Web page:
What the Papers Say
An even “newer” animal phylogeny
Version of Record online: 20 OCT 2008
Copyright © 2008 Wiley Periodicals, Inc.
Volume 30, Issue 11-12, pages 1043–1047, November - December 2008
How to Cite
DeSalle, R. and Schierwater, B. (2008), An even “newer” animal phylogeny. Bioessays, 30: 1043–1047. doi: 10.1002/bies.20842
- Issue online: 20 OCT 2008
- Version of Record online: 20 OCT 2008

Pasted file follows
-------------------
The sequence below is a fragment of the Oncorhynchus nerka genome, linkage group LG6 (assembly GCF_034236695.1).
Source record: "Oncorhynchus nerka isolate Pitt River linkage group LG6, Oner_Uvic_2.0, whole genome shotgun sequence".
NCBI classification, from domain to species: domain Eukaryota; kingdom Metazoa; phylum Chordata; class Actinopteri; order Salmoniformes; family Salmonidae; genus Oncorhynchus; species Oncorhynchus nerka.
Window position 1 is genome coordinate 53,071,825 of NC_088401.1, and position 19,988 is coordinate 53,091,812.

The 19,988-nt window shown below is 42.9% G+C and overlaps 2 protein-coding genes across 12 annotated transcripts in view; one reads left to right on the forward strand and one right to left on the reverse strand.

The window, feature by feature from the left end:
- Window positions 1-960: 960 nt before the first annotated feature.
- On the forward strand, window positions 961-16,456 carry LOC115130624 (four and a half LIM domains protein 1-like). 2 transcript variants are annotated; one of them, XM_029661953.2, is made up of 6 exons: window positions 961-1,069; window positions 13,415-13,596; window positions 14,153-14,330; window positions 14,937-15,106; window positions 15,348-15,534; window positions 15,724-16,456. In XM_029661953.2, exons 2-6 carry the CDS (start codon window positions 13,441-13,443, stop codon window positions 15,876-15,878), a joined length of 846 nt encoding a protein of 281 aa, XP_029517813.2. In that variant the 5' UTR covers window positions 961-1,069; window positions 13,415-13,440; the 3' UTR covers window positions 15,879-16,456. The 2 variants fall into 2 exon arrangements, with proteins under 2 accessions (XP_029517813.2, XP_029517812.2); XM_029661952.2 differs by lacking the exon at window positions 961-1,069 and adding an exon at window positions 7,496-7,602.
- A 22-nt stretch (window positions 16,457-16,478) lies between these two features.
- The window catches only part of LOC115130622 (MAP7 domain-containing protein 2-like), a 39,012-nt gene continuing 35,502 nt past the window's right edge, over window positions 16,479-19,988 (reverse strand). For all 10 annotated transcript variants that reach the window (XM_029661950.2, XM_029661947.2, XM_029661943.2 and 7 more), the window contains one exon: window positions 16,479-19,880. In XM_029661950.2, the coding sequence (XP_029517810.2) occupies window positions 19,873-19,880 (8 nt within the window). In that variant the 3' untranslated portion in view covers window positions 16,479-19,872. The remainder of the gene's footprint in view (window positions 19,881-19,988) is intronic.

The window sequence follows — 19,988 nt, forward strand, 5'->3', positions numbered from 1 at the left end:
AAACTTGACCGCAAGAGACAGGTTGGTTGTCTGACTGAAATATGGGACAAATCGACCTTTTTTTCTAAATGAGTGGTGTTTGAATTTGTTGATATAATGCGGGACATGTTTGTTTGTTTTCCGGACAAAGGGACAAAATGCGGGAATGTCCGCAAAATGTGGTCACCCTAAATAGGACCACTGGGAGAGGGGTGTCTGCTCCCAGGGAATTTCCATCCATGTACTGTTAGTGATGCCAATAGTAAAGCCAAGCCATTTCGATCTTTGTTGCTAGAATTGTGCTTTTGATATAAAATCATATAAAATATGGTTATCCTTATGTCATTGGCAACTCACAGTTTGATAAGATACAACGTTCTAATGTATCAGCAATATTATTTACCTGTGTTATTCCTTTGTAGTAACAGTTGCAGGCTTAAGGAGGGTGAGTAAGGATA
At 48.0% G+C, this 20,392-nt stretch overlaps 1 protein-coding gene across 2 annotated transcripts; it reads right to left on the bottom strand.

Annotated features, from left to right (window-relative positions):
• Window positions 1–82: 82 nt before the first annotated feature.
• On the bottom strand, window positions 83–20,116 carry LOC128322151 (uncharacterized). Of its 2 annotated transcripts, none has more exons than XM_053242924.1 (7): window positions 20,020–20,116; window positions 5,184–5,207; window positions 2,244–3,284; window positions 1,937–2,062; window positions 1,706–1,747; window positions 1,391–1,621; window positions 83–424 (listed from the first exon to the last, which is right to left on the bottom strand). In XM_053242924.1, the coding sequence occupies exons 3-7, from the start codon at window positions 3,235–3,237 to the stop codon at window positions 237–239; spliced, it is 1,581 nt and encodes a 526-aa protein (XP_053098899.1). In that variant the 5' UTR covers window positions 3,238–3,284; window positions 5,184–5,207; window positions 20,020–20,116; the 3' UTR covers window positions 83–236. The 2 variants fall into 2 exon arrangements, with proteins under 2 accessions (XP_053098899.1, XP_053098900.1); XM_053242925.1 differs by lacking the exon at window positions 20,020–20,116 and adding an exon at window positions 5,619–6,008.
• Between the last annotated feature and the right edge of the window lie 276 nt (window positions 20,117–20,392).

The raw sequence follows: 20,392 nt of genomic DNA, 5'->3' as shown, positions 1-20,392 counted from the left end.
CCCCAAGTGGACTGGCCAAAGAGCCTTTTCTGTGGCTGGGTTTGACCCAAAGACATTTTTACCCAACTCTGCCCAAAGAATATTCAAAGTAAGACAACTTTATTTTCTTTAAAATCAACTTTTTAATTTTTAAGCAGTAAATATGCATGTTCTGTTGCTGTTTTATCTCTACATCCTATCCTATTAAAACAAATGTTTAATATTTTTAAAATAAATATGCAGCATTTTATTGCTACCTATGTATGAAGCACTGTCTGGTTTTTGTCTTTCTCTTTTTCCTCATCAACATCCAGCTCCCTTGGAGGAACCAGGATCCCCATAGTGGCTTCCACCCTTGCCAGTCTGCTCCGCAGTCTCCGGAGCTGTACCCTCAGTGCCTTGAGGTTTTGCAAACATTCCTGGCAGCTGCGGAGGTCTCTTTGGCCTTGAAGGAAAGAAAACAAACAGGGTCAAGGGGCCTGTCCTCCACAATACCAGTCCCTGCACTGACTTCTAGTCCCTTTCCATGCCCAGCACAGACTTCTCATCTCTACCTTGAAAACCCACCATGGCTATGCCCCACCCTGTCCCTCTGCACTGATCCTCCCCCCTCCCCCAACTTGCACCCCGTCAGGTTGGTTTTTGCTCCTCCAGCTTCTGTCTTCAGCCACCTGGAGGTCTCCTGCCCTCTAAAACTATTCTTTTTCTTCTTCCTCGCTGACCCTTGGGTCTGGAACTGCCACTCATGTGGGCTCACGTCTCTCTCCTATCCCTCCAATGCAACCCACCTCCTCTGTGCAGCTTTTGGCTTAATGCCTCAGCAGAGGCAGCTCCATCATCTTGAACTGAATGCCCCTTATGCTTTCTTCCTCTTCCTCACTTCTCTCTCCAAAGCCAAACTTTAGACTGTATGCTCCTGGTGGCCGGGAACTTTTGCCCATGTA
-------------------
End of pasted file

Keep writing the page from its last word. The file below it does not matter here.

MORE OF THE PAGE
Metazoa are one of the great monophyletic groups of organisms. They comprise several major groups of organisms readily recognizable based on their anatomy. These major groups include the Bilateria (animals with bilateral symmetry), Cnidaria (jellyfish, corals and other closely related animals), Porifera (sponges), Ctenophores (comb jellies) and a phylum currently made up of a single species, the Placozoa. Attempts to systematize the relationships of these major groups as well as to determine relationships within the groups have been made for nearly two centuries. Many of the attempts have led to frustration, because of a lack of resolution between and within groups. Other attempts have led to “a new animal phylogeny”. Now, a study by Dunn et al.,1 using the expresssed sequence tag (EST) approach to obtaining high-throughput large phylogenetic matrices, presents an “even newer” animal phylogeny. There are two major aspects of this study that should be of interest to the general biological community. First, the methods used by the authors to generate their phylogenetic hypotheses call for close examination. Second, the relationships of animal taxa in their resultant trees also prompt further discussion. BioEssays 30:1043–1047, 2008. © 2008 Wiley Periodicals, Inc.